Discovery Faire at the Dallas Downtown LibraryTags: Outreach, Motivate, Connect, and Inspire
Task: Present at the Dallas City of Learning Discovery Faire
"Kids are invited to “Turn Up!” to make, create, craft, play and learn at the Dallas Public Library on Saturday June 20. The Dallas City of Learning free family event will be from 1 to 4 p.m. on various floors at the J. Erik Jonsson Central Library, 1515 Young St."
Quote from Dallas City News Article
Iron Reign was one of many presenters at the Discovery Faire, showing various robots to curious kids and parents. We were on the top floor, and after rolling up assorted robots from the team's past years, we were set up across from Polyprinter people. Although it took a while for visitors to make their way up to us, we were working with and talking to a large crowd at the peak.
We set up multiple places for people to interact with. In the right-hand corner of our area we had a sumo field with 2 or 3 smaller lego robots running. On our main table we had our coca-cola cube 3d printer we won from an earlier grant, and the beginning of Argos was set up. Currently Argos uses color blob detection to follow a selected color from an android phone. Right now the phone is mounted on two servos and swivels in the direction of the color. Minion, our robotic "dog" was being driven by Tycho and was going around the whole area. A lot of kids wanted to try driving him around, and Tycho attempted to teach them the leash based controls.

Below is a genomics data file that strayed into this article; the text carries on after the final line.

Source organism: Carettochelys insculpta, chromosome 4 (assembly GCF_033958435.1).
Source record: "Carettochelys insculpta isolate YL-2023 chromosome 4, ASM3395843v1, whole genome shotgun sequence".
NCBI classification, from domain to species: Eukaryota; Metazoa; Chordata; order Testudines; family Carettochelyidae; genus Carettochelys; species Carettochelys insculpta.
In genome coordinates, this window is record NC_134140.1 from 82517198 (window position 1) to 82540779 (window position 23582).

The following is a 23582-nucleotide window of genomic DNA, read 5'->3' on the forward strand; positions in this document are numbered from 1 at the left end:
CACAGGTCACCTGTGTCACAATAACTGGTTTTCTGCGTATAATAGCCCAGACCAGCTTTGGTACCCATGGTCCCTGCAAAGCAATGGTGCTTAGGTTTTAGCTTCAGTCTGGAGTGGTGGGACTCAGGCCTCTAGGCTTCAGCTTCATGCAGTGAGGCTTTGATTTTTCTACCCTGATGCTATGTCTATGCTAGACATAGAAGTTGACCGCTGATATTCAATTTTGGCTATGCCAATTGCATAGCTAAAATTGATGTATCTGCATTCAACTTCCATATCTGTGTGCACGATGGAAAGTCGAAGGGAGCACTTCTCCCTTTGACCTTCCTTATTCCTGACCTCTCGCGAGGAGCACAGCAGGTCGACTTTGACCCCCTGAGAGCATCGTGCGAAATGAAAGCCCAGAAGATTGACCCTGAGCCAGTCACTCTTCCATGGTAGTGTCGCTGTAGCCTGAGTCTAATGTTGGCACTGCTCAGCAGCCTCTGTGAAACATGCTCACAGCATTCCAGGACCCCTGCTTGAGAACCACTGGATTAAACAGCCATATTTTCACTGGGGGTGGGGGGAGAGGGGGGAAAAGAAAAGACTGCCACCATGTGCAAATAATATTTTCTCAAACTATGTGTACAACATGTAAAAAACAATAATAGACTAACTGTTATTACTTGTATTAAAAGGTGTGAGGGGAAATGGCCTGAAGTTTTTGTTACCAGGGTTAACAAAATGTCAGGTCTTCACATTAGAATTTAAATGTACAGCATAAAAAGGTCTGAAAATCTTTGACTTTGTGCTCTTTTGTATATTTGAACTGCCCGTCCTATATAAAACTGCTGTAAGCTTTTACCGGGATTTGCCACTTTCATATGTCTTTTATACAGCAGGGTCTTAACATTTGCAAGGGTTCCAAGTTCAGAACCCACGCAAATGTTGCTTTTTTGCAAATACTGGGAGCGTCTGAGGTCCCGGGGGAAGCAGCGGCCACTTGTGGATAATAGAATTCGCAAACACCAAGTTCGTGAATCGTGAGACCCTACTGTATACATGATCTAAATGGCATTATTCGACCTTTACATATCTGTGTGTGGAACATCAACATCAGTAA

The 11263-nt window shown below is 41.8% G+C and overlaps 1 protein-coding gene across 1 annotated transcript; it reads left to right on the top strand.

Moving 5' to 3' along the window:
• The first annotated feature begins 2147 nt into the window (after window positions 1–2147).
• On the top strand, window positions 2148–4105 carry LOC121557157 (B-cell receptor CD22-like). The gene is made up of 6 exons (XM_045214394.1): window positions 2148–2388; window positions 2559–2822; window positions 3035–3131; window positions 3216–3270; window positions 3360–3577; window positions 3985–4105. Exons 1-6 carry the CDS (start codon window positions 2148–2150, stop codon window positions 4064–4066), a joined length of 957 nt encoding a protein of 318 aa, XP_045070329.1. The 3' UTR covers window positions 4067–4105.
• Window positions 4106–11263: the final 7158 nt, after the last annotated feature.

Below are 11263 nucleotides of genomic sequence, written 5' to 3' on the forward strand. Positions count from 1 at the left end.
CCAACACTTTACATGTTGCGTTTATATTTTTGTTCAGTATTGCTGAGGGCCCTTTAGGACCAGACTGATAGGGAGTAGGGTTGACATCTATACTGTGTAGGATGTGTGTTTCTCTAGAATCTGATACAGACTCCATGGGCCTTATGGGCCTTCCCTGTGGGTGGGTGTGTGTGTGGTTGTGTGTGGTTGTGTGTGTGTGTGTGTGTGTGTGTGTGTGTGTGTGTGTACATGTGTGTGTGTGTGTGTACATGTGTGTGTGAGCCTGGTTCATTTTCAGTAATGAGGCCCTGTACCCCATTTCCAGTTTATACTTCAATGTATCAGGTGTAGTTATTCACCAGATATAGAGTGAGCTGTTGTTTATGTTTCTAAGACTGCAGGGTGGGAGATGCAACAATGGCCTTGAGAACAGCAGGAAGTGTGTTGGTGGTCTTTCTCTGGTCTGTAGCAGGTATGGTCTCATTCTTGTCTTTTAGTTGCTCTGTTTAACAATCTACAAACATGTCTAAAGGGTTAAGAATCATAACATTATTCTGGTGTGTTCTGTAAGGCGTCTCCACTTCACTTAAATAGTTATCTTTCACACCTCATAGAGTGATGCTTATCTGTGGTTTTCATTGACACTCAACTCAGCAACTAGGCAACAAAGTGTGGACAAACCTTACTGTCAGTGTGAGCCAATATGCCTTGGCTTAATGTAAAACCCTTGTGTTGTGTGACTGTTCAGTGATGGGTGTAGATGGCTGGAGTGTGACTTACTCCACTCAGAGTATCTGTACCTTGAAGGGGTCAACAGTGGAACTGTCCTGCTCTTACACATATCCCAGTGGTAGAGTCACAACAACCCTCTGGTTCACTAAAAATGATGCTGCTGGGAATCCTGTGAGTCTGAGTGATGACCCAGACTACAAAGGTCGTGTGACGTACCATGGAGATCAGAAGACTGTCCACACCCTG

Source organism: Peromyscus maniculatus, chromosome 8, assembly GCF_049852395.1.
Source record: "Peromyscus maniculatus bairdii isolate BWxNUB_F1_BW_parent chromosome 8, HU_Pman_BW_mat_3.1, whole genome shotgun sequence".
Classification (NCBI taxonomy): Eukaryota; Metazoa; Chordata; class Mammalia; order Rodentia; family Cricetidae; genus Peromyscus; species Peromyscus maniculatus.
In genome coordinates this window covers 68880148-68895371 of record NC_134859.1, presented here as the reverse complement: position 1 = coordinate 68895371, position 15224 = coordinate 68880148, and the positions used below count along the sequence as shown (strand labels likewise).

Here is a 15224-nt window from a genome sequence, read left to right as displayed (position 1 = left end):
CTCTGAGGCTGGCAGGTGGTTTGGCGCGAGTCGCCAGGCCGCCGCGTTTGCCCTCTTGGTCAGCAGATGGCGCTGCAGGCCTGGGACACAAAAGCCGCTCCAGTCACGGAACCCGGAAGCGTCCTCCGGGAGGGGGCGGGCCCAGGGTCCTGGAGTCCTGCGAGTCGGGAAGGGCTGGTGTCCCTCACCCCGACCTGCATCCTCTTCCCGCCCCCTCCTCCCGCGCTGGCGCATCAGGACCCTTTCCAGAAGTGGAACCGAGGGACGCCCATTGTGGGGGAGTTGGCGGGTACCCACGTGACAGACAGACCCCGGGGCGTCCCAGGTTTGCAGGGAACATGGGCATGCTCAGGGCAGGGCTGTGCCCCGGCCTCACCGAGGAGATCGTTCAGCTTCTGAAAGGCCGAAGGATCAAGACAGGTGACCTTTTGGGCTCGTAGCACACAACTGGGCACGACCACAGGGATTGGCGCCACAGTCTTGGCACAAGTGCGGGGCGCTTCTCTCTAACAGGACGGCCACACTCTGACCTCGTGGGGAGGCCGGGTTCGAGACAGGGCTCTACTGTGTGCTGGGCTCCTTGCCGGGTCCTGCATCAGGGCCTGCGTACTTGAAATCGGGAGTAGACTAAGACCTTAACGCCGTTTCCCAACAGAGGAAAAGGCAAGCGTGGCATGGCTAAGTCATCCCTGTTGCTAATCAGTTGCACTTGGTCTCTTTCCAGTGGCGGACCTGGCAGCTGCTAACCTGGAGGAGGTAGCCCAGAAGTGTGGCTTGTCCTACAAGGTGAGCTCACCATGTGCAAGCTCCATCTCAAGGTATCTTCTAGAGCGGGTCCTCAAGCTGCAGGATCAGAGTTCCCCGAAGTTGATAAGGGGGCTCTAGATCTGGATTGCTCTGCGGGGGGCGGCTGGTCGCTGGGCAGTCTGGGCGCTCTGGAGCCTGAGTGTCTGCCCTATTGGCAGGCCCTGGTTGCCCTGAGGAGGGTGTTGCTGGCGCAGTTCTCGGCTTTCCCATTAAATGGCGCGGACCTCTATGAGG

The main attraction was our season robot, which was set up with a few foam tiles, a rolling goal, and a bunch of plastic balls in a box. We followed he path of the balls through the beater bar, into the chute, up the ski lift, and off the backboard into the tall rolling goal. We seemed to do better here than in any previous competition! A crowd of kids surrounded the robot, and while it was originally being driven around, we decided to keep it stationary later, only running the collection and scoring motors. It was hard to keep their hands away from the ski lift, something that could be broken easily, and that could potentially hook onto sweaters or necklaces. We told them to roll the balls towards the beater bar and watch as they travelled up and (hopefully) into the goals. They seemed really interested and engaged as we got a combo going, and started cheering as goals were made.
A lot of parents came by the booth, and we were distributing fliers and information for our high school, The Science and Engineering Magnet. Many asked question about the curriculum, entrance requirements, and robotics opportunities there. Parents of younger children asked for suggestions on how to become involved in robotics with their kids, and we suggested looking for FLL teams in their middle schools and scouting troops.